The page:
In yesterday's post entitled 'The Battle for Education', I showed a chart that characterised two opposing educational philosophies - traditional and progressive. I argued that educators are in a battle over how education is conducted, and this will determine our children's futures. Often, the differences between the two philosophies determine how students are treated, how they are assessed and ultimately, how they view their education and their own achievements.

Education is underpinned by several philosophies, some of which are incompatible. As a result, there are many educational approaches, a myriad of theories and a bewildering number of perspectives.

It was a great pleasure to speak at the opening plenary session of INTED 2015 in Madrid earlier this month. Over 600 delegates from more than 70 countries attended, and I shared the platform with TED Talks veteran and technology innovatorĀ Charles Leadbeater.

Now and then, I have the privilege to interview some great thought leaders in the field of education. I usually feature them on this blog under the banner of 10Q - ten questions. This time, I'm very happy to interview two of the keynote speakers for the EDEN 2015 conference, which will be held in Barcelona. In a few days I'll post my interview with Jim Groom, but first, here's the conversation that ensued when I caught up with The British Open University's Martin Weller.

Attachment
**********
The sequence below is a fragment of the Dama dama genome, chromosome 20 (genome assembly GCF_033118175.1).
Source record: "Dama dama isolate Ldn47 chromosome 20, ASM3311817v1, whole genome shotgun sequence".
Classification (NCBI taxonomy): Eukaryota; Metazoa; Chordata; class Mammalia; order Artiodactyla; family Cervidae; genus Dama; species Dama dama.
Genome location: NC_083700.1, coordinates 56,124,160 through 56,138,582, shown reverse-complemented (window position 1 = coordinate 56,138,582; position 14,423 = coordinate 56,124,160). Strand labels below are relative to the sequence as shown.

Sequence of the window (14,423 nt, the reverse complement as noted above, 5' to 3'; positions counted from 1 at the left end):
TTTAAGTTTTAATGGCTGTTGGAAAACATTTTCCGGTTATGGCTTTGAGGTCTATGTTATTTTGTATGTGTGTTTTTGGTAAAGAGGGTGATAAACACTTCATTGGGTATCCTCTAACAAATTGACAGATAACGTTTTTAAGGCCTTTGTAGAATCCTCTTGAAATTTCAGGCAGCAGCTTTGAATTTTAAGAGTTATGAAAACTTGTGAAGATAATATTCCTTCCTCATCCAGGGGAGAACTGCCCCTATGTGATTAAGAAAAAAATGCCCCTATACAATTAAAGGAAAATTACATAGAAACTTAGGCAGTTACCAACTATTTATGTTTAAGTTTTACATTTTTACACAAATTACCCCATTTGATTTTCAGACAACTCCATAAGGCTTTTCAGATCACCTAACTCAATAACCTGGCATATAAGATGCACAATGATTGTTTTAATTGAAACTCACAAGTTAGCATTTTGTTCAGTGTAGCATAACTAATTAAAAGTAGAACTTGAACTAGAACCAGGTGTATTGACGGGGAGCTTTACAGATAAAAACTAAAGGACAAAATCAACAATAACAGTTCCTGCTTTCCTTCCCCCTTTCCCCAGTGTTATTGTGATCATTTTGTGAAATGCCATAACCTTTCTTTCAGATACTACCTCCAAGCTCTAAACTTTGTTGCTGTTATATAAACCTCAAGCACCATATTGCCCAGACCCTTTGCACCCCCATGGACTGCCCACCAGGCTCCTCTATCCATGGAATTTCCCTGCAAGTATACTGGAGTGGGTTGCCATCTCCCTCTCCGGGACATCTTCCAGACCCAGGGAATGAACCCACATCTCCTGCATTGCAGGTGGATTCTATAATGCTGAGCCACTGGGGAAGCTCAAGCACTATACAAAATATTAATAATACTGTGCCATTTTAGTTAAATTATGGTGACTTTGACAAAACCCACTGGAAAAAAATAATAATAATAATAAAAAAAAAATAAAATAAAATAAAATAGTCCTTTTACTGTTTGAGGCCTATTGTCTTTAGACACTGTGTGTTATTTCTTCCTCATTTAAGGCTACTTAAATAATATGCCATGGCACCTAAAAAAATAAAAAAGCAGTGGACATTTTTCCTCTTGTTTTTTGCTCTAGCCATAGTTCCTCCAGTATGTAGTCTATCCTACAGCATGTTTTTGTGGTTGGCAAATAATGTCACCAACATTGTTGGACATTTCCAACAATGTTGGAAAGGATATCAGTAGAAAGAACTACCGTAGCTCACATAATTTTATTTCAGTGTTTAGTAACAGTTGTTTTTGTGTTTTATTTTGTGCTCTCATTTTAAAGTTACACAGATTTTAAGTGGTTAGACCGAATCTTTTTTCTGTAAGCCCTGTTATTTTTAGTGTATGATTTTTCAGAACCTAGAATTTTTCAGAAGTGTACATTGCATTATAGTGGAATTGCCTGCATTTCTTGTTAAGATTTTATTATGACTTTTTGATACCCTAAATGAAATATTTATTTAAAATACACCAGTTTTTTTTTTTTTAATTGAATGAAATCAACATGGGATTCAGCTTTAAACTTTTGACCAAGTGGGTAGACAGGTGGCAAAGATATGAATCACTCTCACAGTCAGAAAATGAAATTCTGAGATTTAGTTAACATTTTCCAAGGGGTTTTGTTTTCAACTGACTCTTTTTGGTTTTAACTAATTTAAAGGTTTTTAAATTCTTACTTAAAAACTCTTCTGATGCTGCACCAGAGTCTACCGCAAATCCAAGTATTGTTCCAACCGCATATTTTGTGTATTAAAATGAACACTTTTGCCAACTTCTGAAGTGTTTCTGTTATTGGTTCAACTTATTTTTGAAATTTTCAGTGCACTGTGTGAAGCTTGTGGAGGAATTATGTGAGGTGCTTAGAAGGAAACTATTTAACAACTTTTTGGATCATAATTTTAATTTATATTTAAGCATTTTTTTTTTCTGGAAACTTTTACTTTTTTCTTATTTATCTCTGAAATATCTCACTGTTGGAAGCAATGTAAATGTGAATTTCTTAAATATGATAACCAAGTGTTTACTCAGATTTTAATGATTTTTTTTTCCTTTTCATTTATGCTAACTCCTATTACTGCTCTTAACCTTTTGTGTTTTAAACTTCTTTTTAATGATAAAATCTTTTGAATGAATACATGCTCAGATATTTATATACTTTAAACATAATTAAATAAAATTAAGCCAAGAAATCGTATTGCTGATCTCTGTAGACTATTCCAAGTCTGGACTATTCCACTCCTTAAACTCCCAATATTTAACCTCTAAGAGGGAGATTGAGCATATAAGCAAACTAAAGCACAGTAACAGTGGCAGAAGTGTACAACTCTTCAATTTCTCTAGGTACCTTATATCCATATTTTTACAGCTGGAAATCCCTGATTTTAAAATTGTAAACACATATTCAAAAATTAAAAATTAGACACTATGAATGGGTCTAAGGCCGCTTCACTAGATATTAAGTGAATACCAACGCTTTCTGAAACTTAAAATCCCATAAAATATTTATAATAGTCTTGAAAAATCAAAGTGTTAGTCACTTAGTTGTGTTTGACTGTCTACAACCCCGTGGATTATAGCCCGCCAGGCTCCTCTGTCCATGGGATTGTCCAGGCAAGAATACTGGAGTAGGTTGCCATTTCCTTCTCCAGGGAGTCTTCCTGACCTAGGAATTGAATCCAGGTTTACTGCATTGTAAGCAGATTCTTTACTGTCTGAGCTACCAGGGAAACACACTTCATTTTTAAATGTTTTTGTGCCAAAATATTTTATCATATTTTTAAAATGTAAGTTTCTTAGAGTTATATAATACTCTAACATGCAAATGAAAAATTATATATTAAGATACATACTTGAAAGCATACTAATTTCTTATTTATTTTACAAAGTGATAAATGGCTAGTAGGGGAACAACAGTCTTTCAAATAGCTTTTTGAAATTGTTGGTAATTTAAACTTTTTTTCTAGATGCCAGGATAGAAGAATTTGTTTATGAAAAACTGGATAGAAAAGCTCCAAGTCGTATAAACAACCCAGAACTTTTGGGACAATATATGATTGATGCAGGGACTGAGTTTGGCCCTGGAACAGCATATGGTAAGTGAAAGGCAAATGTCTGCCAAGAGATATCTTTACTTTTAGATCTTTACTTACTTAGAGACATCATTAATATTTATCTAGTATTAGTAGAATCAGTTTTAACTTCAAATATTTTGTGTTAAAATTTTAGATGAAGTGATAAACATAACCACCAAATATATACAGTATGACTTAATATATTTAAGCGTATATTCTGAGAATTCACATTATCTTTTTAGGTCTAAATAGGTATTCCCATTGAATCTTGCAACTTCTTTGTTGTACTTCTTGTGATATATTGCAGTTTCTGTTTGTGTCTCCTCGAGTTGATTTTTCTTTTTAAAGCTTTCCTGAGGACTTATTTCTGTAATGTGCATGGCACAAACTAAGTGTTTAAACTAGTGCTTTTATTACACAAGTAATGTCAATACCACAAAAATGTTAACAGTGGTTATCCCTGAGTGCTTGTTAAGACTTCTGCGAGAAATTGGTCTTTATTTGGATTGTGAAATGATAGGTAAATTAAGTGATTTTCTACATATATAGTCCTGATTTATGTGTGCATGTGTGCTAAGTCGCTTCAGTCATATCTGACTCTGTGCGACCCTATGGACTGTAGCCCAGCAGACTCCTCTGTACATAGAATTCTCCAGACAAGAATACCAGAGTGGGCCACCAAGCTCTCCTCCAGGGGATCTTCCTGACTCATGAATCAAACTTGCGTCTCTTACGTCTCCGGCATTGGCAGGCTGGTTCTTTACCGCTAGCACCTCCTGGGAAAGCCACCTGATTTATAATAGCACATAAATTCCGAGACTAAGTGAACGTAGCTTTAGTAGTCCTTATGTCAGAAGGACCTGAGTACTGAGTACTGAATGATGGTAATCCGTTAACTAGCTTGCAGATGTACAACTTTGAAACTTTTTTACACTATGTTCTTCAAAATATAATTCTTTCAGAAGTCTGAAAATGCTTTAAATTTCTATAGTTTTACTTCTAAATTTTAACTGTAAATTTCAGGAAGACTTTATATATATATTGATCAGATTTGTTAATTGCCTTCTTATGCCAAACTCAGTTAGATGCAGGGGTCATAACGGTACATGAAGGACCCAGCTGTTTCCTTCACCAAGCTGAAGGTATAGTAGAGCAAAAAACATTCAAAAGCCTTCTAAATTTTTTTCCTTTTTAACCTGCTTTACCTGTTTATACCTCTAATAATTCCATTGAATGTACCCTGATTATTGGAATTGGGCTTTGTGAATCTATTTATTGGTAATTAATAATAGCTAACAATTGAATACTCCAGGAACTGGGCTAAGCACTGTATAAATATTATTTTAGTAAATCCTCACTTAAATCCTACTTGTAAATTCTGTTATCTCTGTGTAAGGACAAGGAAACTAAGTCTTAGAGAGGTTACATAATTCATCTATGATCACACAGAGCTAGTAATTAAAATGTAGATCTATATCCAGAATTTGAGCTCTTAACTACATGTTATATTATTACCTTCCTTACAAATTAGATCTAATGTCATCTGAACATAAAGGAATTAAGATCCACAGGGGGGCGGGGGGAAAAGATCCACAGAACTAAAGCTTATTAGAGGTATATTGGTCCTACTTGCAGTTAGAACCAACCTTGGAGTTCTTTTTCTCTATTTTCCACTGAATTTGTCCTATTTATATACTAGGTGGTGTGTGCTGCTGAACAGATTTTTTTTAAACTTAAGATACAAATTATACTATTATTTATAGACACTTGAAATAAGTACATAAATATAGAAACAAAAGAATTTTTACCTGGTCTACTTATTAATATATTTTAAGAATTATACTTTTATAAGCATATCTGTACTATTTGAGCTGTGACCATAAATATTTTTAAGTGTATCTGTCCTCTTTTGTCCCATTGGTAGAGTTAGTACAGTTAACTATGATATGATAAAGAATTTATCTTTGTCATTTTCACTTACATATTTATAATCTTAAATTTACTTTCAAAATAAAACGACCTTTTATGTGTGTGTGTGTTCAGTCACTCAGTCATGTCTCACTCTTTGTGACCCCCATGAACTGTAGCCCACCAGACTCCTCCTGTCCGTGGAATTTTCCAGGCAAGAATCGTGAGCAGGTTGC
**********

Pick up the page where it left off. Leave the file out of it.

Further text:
Last week I arrived at London Heathrow's Terminal 5, dragging my luggage behind me. It was early morning. I paused to look up and check the flight board. Yep. My British Airways flight to Madrid was listed - with the available check-in desks right next to it. It's always reassuring to see your flight listed on the board. Then you know you've arrived at the correct terminal.

So I ambled across the great Terminal 5 concourse to the check-in desk and presented my passport to the clerk.

Teachers should listen to children more. When children ask questions, they are seeking understanding, but sometimes the teacher can be too busy to listen to the meaning behind the question. They fail to 'read between the lines'. I have several horror stories I could tell about how asking questions in class ended up in ridicule for the child and a subsequent 'switching off' from learning - but I won't go down that road today.